Tuesday, December 15, 2009

Howard Pyle and the Battle of Nashville

Today and tomorrow mark the 145th anniversary of the Battle of Nashville, a very significant event in the the history of my native city. The outcome of that battle was sealed a fortnight beforehand when Confederate commander John Bell Hood dashed his distinguished army like a porcelain pitcher against the well-entrenched Federal troops at Franklin. Following that disaster, the greatly diminished and demoralized remnants of the grey-clad army proceeded to “besiege” Nashville, which amounted merely to making a nuisance of themselves by camping out on the hills south of town and waiting to be driven back. This inevitable event was delayed by two weeks of miserably cold and icy weather (under which the Confederate troops again suffered much the worse), until a break in the wintry conditions allowed Union General George Thomas to begin the counter offensive on the 15th. The ensuing battle raged for two days—along the present-day route of Woodmont Blvd. and Thompson Lane on the first day, and along present-day Harding Place and Battery Lane on the second.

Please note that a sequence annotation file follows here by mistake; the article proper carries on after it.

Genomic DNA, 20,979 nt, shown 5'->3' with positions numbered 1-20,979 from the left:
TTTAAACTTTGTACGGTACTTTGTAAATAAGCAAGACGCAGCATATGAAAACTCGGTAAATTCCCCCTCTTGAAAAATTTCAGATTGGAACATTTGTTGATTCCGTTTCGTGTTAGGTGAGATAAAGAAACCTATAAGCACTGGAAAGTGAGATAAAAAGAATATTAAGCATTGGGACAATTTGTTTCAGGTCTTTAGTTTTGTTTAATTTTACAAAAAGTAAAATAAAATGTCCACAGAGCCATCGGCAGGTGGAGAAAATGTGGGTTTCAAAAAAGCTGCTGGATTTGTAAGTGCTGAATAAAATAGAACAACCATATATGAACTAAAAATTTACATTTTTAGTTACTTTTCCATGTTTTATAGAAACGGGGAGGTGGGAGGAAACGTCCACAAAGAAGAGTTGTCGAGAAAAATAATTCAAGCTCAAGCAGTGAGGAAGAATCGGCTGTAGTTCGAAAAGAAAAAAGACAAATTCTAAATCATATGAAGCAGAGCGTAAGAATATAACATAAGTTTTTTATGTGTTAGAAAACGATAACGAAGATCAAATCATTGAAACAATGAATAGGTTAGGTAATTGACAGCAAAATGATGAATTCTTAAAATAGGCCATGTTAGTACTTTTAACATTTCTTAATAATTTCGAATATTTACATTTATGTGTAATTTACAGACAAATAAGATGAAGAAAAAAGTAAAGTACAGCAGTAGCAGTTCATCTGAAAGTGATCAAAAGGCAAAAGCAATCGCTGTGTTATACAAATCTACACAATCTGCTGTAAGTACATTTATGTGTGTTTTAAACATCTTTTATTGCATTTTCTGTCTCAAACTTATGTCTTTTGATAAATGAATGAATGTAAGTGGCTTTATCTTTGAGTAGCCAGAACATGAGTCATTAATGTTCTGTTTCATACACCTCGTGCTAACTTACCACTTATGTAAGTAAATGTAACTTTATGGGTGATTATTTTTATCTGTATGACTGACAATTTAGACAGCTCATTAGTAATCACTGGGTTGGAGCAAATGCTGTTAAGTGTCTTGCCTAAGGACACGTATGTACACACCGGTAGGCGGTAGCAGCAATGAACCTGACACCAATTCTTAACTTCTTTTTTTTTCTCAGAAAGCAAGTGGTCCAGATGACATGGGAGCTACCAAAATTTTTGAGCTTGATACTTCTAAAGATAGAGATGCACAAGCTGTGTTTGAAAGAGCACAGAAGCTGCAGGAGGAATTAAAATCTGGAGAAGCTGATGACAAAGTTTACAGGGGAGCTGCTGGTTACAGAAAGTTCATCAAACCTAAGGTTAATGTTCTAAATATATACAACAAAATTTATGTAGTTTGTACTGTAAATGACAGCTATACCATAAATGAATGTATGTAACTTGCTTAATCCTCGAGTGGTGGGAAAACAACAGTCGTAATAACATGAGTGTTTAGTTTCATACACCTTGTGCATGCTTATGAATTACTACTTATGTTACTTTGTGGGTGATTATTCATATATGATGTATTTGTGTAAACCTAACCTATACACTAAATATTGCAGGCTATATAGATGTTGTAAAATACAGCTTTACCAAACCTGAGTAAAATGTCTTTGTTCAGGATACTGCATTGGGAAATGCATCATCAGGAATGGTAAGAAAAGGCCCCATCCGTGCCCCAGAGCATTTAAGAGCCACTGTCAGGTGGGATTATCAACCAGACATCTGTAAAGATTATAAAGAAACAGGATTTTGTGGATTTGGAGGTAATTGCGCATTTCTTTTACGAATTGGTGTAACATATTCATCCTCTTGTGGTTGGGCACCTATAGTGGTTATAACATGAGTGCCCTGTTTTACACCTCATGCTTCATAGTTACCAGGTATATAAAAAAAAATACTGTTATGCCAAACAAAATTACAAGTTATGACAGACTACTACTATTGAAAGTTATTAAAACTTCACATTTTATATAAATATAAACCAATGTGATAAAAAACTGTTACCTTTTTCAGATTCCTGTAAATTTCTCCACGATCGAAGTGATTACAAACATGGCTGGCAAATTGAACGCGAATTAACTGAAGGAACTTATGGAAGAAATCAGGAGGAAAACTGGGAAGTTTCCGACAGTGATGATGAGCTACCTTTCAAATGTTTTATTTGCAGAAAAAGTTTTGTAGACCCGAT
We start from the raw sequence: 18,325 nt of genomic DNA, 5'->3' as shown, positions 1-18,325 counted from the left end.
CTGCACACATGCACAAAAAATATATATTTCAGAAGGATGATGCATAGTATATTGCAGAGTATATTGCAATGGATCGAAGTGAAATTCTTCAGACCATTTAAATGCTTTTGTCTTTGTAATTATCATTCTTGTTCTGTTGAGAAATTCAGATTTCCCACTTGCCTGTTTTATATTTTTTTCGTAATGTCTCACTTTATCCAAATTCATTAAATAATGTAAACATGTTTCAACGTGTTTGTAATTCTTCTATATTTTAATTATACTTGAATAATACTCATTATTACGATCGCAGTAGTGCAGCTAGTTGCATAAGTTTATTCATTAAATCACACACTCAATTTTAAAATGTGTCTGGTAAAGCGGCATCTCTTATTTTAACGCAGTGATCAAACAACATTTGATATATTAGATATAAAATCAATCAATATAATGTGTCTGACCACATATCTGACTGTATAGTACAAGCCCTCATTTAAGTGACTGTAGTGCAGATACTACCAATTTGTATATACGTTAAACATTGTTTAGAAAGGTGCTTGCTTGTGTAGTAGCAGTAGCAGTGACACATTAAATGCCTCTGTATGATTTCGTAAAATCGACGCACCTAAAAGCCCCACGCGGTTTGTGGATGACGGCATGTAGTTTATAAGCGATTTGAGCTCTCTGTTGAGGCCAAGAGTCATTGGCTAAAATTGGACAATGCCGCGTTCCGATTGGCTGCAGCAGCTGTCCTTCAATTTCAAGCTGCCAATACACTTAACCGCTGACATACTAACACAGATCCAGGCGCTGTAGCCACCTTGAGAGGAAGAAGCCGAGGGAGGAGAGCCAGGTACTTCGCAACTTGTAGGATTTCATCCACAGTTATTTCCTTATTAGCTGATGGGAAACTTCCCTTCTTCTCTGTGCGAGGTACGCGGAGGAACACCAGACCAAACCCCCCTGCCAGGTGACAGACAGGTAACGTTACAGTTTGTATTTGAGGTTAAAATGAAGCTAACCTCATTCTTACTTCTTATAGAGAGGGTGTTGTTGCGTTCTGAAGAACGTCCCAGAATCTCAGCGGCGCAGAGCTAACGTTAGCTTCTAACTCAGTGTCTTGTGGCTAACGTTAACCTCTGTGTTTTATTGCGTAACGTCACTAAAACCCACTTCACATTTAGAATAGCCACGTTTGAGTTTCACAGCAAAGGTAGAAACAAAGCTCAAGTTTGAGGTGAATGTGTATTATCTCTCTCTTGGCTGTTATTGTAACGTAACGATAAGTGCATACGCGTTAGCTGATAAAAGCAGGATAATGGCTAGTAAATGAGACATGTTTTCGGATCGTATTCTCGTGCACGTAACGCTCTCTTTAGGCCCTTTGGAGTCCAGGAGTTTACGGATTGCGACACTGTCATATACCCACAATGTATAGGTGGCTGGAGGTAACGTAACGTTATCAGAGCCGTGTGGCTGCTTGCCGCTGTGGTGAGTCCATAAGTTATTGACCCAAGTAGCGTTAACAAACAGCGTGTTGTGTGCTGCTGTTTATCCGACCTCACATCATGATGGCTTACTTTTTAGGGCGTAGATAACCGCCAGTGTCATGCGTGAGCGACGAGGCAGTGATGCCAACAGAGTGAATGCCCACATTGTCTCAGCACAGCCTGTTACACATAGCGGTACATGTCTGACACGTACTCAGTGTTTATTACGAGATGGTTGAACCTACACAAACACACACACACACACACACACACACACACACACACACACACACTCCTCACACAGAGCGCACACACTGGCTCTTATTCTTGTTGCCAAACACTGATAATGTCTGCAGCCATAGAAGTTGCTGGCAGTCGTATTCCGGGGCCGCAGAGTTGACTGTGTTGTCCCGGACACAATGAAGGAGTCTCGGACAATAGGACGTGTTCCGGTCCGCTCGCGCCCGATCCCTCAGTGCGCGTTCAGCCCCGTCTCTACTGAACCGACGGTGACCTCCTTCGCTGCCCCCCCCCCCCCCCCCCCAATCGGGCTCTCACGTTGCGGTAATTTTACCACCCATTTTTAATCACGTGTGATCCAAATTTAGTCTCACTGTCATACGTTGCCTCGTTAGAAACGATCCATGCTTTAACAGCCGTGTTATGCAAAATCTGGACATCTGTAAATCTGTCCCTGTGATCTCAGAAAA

About forty years after the battle, Howard Pyle, the foremost illustrator of his day, was commissioned by Minnesota State Capitol architect Cass Gilbert to paint a large-scale depiction of the battle. (Minnesota lost a large number of her sons in the Battle of Nashville, particularly in the taking of Shy’s Hill on the second day.) The result became one of the most famous depictions of the Civil War, and it hangs in the Governor’s suite of the Minnesota State Capitol in St. Paul to this day. I do not know if Pyle actually visited the site beforehand, or if he worked from photographs, or relied solely upon his own vast imagination. But if, on a cold, overcast day like that almost a century and a half ago, one visits the locale he depicted, where opulent houses dominate the once muddy cornfield where thousands of men fought and hundreds died, a renewed appreciation of a truly great artist’s ability to capture the essence of an event through his work is gained.

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